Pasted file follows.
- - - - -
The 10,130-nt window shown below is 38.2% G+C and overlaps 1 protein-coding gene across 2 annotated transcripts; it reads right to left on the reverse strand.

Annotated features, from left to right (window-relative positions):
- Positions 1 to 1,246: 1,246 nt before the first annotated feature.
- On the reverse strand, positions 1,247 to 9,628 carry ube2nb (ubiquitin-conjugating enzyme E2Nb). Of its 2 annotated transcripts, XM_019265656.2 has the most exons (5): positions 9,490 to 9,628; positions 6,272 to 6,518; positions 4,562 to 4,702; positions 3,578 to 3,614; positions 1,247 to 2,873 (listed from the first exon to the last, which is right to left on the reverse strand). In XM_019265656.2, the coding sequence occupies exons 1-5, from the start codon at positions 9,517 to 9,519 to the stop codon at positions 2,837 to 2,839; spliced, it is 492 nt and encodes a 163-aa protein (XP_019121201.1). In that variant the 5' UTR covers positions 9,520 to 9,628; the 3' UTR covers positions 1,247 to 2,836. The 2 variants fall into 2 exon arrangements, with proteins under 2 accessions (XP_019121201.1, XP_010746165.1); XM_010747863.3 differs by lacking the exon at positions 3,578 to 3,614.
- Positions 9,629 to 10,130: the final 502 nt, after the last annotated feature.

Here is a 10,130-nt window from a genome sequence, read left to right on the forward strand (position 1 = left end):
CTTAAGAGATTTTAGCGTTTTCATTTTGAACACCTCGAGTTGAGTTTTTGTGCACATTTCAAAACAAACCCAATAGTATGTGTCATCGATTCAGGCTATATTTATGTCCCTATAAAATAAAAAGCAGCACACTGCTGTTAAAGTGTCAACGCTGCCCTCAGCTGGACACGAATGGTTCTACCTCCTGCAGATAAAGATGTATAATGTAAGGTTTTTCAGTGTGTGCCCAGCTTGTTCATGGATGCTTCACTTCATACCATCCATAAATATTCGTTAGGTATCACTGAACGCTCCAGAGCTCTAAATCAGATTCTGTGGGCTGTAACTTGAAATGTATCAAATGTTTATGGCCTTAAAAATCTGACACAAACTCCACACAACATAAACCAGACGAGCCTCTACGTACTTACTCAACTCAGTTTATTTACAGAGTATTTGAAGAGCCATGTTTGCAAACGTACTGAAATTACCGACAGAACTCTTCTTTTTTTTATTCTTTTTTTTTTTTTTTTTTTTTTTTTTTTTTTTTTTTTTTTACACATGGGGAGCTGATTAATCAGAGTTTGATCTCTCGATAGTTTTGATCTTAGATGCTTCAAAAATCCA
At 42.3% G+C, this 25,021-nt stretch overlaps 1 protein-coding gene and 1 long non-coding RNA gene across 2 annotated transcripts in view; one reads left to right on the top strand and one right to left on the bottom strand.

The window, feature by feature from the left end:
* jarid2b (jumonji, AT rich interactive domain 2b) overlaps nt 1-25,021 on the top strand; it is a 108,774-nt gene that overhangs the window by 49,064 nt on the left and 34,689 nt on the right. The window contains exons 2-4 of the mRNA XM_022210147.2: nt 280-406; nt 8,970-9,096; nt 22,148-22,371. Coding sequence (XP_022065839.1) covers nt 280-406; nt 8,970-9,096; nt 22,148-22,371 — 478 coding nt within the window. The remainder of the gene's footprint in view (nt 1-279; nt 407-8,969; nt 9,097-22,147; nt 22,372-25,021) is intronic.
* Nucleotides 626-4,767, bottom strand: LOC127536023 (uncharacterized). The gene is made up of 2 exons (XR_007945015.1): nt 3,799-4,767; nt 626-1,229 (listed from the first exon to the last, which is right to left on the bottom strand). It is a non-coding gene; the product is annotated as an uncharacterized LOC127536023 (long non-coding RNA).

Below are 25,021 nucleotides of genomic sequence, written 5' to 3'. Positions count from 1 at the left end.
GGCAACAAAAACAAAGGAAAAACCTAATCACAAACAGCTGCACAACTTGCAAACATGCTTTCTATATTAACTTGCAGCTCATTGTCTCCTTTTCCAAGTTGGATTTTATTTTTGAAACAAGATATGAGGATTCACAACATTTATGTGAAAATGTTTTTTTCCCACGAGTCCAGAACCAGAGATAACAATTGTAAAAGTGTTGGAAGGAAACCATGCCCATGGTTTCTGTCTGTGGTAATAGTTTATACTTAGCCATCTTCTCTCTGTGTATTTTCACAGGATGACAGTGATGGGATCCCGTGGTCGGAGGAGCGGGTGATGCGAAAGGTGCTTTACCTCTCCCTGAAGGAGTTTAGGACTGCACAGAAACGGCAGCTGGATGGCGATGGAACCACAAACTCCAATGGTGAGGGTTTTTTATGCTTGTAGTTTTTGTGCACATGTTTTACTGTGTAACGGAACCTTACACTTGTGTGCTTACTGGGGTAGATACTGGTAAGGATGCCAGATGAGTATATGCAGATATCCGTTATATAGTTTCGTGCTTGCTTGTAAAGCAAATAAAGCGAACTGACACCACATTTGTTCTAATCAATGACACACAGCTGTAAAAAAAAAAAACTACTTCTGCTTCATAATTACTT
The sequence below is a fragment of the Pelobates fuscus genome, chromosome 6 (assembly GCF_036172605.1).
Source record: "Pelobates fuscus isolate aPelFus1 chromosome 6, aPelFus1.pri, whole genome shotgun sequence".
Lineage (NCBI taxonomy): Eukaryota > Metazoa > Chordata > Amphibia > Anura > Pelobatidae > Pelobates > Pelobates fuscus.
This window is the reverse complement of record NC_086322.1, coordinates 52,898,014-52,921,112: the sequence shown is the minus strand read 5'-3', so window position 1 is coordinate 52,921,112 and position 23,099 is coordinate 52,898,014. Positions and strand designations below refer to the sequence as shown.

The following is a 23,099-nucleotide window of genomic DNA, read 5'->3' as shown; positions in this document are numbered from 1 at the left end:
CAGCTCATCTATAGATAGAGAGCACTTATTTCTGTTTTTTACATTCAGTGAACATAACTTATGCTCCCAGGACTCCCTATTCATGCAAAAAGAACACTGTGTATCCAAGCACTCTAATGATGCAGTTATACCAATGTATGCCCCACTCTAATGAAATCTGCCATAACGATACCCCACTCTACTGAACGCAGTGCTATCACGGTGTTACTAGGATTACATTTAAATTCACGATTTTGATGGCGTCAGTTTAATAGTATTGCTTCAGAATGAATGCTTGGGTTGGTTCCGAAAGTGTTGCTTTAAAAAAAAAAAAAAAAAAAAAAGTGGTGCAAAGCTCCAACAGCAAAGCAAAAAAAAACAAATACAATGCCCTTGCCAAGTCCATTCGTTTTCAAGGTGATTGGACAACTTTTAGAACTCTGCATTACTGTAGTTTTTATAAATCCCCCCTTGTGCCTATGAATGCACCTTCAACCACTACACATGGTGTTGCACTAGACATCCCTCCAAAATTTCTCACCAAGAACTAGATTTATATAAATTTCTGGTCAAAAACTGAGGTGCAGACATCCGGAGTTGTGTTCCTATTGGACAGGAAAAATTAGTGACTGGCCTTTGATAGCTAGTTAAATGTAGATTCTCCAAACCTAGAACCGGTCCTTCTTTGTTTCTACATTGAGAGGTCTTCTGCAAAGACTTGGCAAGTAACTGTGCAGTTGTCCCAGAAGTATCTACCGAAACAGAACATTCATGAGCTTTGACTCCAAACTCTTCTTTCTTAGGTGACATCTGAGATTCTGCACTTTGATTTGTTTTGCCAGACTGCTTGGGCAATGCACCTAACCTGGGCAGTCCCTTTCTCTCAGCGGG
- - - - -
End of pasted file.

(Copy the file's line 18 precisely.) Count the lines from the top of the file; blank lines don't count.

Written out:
The following is a 23,099-nucleotide window of genomic DNA, read 5'->3' as shown; positions in this document are numbered from 1 at the left end: